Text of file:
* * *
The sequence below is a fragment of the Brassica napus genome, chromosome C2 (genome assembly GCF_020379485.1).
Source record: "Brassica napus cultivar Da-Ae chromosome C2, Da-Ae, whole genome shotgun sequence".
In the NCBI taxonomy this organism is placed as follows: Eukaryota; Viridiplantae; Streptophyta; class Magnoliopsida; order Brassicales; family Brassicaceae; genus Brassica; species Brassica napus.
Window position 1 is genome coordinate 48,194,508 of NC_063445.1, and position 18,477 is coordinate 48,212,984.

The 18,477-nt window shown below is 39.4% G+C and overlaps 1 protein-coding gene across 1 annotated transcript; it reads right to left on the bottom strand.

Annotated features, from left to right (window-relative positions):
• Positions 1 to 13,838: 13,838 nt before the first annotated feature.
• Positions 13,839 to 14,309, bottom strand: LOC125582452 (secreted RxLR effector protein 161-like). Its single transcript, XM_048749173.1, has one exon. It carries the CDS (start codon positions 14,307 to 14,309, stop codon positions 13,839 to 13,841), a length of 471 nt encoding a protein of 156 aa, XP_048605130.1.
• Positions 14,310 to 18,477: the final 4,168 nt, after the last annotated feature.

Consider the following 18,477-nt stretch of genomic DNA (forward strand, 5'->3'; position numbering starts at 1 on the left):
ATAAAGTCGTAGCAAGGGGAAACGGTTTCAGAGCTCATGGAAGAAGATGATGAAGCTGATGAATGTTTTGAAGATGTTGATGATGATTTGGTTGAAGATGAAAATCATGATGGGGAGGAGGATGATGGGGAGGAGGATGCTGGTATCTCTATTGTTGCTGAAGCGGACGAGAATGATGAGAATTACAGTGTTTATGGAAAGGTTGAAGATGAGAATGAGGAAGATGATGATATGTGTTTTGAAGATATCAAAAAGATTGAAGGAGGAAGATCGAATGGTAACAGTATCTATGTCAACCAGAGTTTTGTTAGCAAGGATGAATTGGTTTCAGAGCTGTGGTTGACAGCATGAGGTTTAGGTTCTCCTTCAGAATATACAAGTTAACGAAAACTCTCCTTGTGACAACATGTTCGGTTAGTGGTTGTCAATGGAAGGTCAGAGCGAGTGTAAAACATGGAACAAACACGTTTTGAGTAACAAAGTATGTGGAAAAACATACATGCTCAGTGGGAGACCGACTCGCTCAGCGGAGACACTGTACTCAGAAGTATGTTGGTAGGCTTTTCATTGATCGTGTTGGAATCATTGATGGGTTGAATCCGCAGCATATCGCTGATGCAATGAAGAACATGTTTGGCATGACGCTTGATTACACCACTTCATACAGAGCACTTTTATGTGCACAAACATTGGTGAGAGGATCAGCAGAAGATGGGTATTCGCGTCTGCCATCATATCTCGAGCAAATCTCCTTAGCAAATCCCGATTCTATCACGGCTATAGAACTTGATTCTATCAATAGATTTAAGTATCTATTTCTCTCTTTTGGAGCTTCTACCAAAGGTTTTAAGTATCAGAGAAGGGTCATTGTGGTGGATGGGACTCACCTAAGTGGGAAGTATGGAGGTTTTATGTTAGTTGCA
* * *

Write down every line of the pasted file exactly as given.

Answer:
The sequence below is a fragment of the Brassica napus genome, chromosome C2 (genome assembly GCF_020379485.1).
Source record: "Brassica napus cultivar Da-Ae chromosome C2, Da-Ae, whole genome shotgun sequence".
In the NCBI taxonomy this organism is placed as follows: Eukaryota; Viridiplantae; Streptophyta; class Magnoliopsida; order Brassicales; family Brassicaceae; genus Brassica; species Brassica napus.
Window position 1 is genome coordinate 48,194,508 of NC_063445.1, and position 18,477 is coordinate 48,212,984.

The 18,477-nt window shown below is 39.4% G+C and overlaps 1 protein-coding gene across 1 annotated transcript; it reads right to left on the bottom strand.

Annotated features, from left to right (window-relative positions):
• Positions 1 to 13,838: 13,838 nt before the first annotated feature.
• Positions 13,839 to 14,309, bottom strand: LOC125582452 (secreted RxLR effector protein 161-like). Its single transcript, XM_048749173.1, has one exon. It carries the CDS (start codon positions 14,307 to 14,309, stop codon positions 13,839 to 13,841), a length of 471 nt encoding a protein of 156 aa, XP_048605130.1.
• Positions 14,310 to 18,477: the final 4,168 nt, after the last annotated feature.

Consider the following 18,477-nt stretch of genomic DNA (forward strand, 5'->3'; position numbering starts at 1 on the left):
ATAAAGTCGTAGCAAGGGGAAACGGTTTCAGAGCTCATGGAAGAAGATGATGAAGCTGATGAATGTTTTGAAGATGTTGATGATGATTTGGTTGAAGATGAAAATCATGATGGGGAGGAGGATGATGGGGAGGAGGATGCTGGTATCTCTATTGTTGCTGAAGCGGACGAGAATGATGAGAATTACAGTGTTTATGGAAAGGTTGAAGATGAGAATGAGGAAGATGATGATATGTGTTTTGAAGATATCAAAAAGATTGAAGGAGGAAGATCGAATGGTAACAGTATCTATGTCAACCAGAGTTTTGTTAGCAAGGATGAATTGGTTTCAGAGCTGTGGTTGACAGCATGAGGTTTAGGTTCTCCTTCAGAATATACAAGTTAACGAAAACTCTCCTTGTGACAACATGTTCGGTTAGTGGTTGTCAATGGAAGGTCAGAGCGAGTGTAAAACATGGAACAAACACGTTTTGAGTAACAAAGTATGTGGAAAAACATACATGCTCAGTGGGAGACCGACTCGCTCAGCGGAGACACTGTACTCAGAAGTATGTTGGTAGGCTTTTCATTGATCGTGTTGGAATCATTGATGGGTTGAATCCGCAGCATATCGCTGATGCAATGAAGAACATGTTTGGCATGACGCTTGATTACACCACTTCATACAGAGCACTTTTATGTGCACAAACATTGGTGAGAGGATCAGCAGAAGATGGGTATTCGCGTCTGCCATCATATCTCGAGCAAATCTCCTTAGCAAATCCCGATTCTATCACGGCTATAGAACTTGATTCTATCAATAGATTTAAGTATCTATTTCTCTCTTTTGGAGCTTCTACCAAAGGTTTTAAGTATCAGAGAAGGGTCATTGTGGTGGATGGGACTCACCTAAGTGGGAAGTATGGAGGTTTTATGTTAGTTGCA